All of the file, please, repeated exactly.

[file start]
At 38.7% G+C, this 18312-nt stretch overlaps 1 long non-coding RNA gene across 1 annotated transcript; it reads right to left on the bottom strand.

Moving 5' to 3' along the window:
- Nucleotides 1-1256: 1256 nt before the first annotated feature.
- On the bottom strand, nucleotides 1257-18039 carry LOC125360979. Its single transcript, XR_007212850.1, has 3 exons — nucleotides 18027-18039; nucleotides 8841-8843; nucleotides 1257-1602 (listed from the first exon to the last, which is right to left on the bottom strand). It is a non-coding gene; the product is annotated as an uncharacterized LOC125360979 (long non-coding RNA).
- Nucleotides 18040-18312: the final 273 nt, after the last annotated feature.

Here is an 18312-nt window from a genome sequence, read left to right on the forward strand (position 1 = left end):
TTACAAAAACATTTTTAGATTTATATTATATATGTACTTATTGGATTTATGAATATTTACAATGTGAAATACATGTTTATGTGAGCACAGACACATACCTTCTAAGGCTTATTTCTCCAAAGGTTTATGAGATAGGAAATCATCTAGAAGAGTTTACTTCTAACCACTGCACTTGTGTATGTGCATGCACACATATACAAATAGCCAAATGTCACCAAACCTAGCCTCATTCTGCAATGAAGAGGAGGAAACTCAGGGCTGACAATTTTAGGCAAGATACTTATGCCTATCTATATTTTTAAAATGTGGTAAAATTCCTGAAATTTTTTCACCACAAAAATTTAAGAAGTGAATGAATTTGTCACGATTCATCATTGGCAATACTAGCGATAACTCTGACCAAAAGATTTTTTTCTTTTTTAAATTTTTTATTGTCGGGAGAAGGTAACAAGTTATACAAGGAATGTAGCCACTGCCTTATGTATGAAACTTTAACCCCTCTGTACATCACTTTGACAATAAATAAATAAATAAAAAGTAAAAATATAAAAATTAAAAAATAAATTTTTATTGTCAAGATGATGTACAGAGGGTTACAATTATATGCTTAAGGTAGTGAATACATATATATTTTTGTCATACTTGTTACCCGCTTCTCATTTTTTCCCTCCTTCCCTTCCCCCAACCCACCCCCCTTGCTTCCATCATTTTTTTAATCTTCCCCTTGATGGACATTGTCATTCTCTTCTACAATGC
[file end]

At 38.7% G+C, this 18312-nt stretch overlaps 1 long non-coding RNA gene across 1 annotated transcript; it reads right to left on the bottom strand.

Moving 5' to 3' along the window:
- Nucleotides 1-1256: 1256 nt before the first annotated feature.
- On the bottom strand, nucleotides 1257-18039 carry LOC125360979. Its single transcript, XR_007212850.1, has 3 exons — nucleotides 18027-18039; nucleotides 8841-8843; nucleotides 1257-1602 (listed from the first exon to the last, which is right to left on the bottom strand). It is a non-coding gene; the product is annotated as an uncharacterized LOC125360979 (long non-coding RNA).
- Nucleotides 18040-18312: the final 273 nt, after the last annotated feature.

Here is an 18312-nt window from a genome sequence, read left to right on the forward strand (position 1 = left end):
TTACAAAAACATTTTTAGATTTATATTATATATGTACTTATTGGATTTATGAATATTTACAATGTGAAATACATGTTTATGTGAGCACAGACACATACCTTCTAAGGCTTATTTCTCCAAAGGTTTATGAGATAGGAAATCATCTAGAAGAGTTTACTTCTAACCACTGCACTTGTGTATGTGCATGCACACATATACAAATAGCCAAATGTCACCAAACCTAGCCTCATTCTGCAATGAAGAGGAGGAAACTCAGGGCTGACAATTTTAGGCAAGATACTTATGCCTATCTATATTTTTAAAATGTGGTAAAATTCCTGAAATTTTTTCACCACAAAAATTTAAGAAGTGAATGAATTTGTCACGATTCATCATTGGCAATACTAGCGATAACTCTGACCAAAAGATTTTTTTCTTTTTTAAATTTTTTATTGTCGGGAGAAGGTAACAAGTTATACAAGGAATGTAGCCACTGCCTTATGTATGAAACTTTAACCCCTCTGTACATCACTTTGACAATAAATAAATAAATAAAAAGTAAAAATATAAAAATTAAAAAATAAATTTTTATTGTCAAGATGATGTACAGAGGGTTACAATTATATGCTTAAGGTAGTGAATACATATATATTTTTGTCATACTTGTTACCCGCTTCTCATTTTTTCCCTCCTTCCCTTCCCCCAACCCACCCCCCTTGCTTCCATCATTTTTTTAATCTTCCCCTTGATGGACATTGTCATTCTCTTCTACAATGC